Column: The Vault of Secrets: The Cabinet of Caligari (1962)


By Orrin Grey


The Cabinet of Caligari (1962). Directed by: Roger Kay. Starring: Glynis Johns, Dan O’Herlihy.


Welcome back to the Vault of Secrets, where we’ll be unearthing another classic (or not-so-classic) vintage horror film for your delectation. Tonight’s film is one that I was familiar with way before I ever knew what movie it actually was. In the Nine Inch Nails cover of Queen’s song “Get Down, Make Love,” there is an extended sample of the titular Caligari from this film, interrogating the film’s leading lady about her sexual history. “How old were you when you first let a man make love to you?” and so on. Rapid-fire, ultimately getting more excited as he goes on, until he culminates with, “That’s what I want to know. Now. Tell me. Now. Now. All of it. Now. Tell me. YES!” The sample in the song is relatively unforgettable, but I never knew what movie it was from until a few years ago, when I heard about tonight’s film, The Cabinet of Caligari.

The odd interrogation is indicative of the film’s strongest element, a screenplay by Robert Bloch that is full of great lines, many of them belonging to Caligari, though our leading lady also gets a few good ones at his expense: “I loathe, despise, abominate you. I’m revolted by you, sickened.”

From the first moments of the film, we are well and truly in Psycho territory. There’s a slight and almost indefinable offness about the early scenes that is somehow more unsettling than had they been genuinely ominous. Unfortunately, it doesn’t take long for the movie to descend into a series of people-walking-around-a-house sequences. In spite of posters promising that no one will be “permitted out or in during the last 13 nerve-shattering minutes,” the twist ending is the first one you’d expect.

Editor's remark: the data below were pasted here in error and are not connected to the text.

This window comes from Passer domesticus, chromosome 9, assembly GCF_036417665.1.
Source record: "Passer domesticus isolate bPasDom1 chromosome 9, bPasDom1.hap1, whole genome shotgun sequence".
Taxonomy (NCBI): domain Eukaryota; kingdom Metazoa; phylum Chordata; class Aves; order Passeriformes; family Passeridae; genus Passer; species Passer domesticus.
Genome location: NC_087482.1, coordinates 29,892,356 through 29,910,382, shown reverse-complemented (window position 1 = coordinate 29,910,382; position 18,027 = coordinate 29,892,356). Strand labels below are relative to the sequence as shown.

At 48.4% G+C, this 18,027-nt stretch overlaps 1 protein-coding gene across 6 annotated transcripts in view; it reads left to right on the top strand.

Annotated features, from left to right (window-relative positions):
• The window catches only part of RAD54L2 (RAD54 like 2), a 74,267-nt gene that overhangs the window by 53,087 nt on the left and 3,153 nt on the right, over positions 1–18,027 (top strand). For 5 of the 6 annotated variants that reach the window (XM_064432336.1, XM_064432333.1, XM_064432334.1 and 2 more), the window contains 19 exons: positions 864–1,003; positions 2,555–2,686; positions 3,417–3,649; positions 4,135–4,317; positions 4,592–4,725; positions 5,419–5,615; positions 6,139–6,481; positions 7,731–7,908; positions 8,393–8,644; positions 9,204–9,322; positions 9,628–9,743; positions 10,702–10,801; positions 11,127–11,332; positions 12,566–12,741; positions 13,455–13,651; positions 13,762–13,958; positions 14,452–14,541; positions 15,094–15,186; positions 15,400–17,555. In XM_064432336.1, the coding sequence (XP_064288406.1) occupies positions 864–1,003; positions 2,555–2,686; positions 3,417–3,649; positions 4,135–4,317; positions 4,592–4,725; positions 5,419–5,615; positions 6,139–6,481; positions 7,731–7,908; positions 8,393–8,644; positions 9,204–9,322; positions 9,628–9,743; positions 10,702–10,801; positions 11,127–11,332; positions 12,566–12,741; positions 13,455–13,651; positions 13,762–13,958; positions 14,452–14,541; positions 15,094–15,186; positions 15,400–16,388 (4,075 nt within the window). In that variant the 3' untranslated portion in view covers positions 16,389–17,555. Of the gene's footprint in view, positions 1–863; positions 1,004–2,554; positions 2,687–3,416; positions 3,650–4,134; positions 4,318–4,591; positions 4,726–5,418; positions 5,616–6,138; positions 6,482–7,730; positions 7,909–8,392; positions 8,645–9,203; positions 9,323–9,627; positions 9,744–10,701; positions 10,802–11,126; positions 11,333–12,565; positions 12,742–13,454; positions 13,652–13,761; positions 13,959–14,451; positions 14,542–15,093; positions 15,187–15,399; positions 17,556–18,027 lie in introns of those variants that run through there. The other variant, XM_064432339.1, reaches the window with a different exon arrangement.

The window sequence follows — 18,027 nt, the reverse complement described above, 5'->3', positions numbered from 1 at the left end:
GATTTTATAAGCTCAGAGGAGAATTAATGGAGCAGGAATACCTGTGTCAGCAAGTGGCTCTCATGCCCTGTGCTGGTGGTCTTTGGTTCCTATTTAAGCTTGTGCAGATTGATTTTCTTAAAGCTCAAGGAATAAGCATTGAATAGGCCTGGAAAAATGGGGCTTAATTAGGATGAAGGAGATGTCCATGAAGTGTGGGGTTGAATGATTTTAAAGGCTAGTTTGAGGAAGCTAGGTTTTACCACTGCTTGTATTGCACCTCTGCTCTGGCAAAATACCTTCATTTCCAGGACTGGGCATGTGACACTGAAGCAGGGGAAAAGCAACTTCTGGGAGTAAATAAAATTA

Fortunately, the photography looks good and the version I watched had nice crisp, clear blacks, and it’s full of good lines from Bloch’s screenplay that are all better than the movie they’re in. Sadly, if you, like me, are excited to see a psychosexual 1960s remake of The Cabinet of Dr. Caligari (1920), which remains one of the most visually striking films of all time, you’re pretty much out of luck. Not much lingers from the 1920 film to grant this one the title of remake, except a few visual nods that ultimately crop up in the final reel.

It’s directed by Roger Kay, whose other credits are pretty much all TV episodes and who supposedly tried to steal the screenwriting credit from Bloch, but much of how it looks is probably owed to cinematographer John L. Russell, who also worked on Psycho. Though it never gets anywhere near as visually interesting as its namesake, there are some nice design touches, including a highly stylized “C” made of interlocking snakes and things on the gates and doors of the house that reminded me a little of the broken ouroboros from Laird Barron’s Black Guide.

That’s it for tonight, but be sure to join us next time when we take a look at a house … of the damned!


Orrin Grey

About Orrin Grey

Orrin Grey is a skeleton who likes monsters. His stories of ghosts, monsters, and sometimes the ghosts of monsters have appeared in dozens of anthologies and been collected in Never Bet the Devil & Other Warnings and Painted Monsters & Other Strange Beasts. He can be found online at orringrey.com.

Orrin GreyColumn: The Vault of Secrets: The Cabinet of Caligari (1962)